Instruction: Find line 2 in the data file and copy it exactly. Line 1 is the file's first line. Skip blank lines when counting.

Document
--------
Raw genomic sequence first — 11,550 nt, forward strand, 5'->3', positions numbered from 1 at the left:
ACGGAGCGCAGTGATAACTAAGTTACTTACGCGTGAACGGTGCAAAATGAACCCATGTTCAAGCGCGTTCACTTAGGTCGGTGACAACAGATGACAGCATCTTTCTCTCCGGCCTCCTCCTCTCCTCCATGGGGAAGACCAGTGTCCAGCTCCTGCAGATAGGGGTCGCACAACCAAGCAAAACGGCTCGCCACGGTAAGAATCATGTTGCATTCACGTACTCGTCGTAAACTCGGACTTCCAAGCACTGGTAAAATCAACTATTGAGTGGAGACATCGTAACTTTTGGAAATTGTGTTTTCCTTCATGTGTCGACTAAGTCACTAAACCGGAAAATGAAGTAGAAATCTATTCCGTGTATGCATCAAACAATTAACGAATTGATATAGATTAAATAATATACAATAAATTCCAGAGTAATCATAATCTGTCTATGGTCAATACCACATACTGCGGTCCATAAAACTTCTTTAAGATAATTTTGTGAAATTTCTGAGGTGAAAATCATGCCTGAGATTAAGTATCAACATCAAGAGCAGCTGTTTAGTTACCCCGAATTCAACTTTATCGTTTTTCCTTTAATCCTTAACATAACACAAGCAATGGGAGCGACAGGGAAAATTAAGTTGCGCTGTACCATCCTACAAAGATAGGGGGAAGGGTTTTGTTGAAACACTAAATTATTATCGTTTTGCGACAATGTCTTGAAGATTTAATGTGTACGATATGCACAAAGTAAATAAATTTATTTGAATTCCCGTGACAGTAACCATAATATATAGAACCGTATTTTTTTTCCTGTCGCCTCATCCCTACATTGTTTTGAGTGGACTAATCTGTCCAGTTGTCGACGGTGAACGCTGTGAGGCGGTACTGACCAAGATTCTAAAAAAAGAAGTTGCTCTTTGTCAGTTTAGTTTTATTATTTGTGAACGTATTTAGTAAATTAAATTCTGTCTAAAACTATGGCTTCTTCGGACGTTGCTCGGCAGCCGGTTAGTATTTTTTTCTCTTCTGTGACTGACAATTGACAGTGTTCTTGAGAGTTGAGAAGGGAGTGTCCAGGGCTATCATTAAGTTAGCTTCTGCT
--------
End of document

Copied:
ACGGAGCGCAGTGATAACTAAGTTACTTACGCGTGAACGGTGCAAAATGAACCCATGTTCAAGCGCGTTCACTTAGGTCGGTGACAACAGATGACAGCATCTTTCTCTCCGGCCTCCTCCTCTCCTCCATGGGGAAGACCAGTGTCCAGCTCCTGCAGATAGGGGTCGCACAACCAAGCAAAACGGCTCGCCACGGTAAGAATCATGTTGCATTCACGTACTCGTCGTAAACTCGGACTTCCAAGCACTGGTAAAATCAACTATTGAGTGGAGACATCGTAACTTTTGGAAATTGTGTTTTCCTTCATGTGTCGACTAAGTCACTAAACCGGAAAATGAAGTAGAAATCTATTCCGTGTATGCATCAAACAATTAACGAATTGATATAGATTAAATAATATACAATAAATTCCAGAGTAATCATAATCTGTCTATGGTCAATACCACATACTGCGGTCCATAAAACTTCTTTAAGATAATTTTGTGAAATTTCTGAGGTGAAAATCATGCCTGAGATTAAGTATCAACATCAAGAGCAGCTGTTTAGTTACCCCGAATTCAACTTTATCGTTTTTCCTTTAATCCTTAACATAACACAAGCAATGGGAGCGACAGGGAAAATTAAGTTGCGCTGTACCATCCTACAAAGATAGGGGGAAGGGTTTTGTTGAAACACTAAATTATTATCGTTTTGCGACAATGTCTTGAAGATTTAATGTGTACGATATGCACAAAGTAAATAAATTTATTTGAATTCCCGTGACAGTAACCATAATATATAGAACCGTATTTTTTTTCCTGTCGCCTCATCCCTACATTGTTTTGAGTGGACTAATCTGTCCAGTTGTCGACGGTGAACGCTGTGAGGCGGTACTGACCAAGATTCTAAAAAAAGAAGTTGCTCTTTGTCAGTTTAGTTTTATTATTTGTGAACGTATTTAGTAAATTAAATTCTGTCTAAAACTATGGCTTCTTCGGACGTTGCTCGGCAGCCGGTTAGTATTTTTTTCTCTTCTGTGACTGACAATTGACAGTGTTCTTGAGAGTTGAGAAGGGAGTGTCCAGGGCTATCATTAAGTTAGCTTCTGCT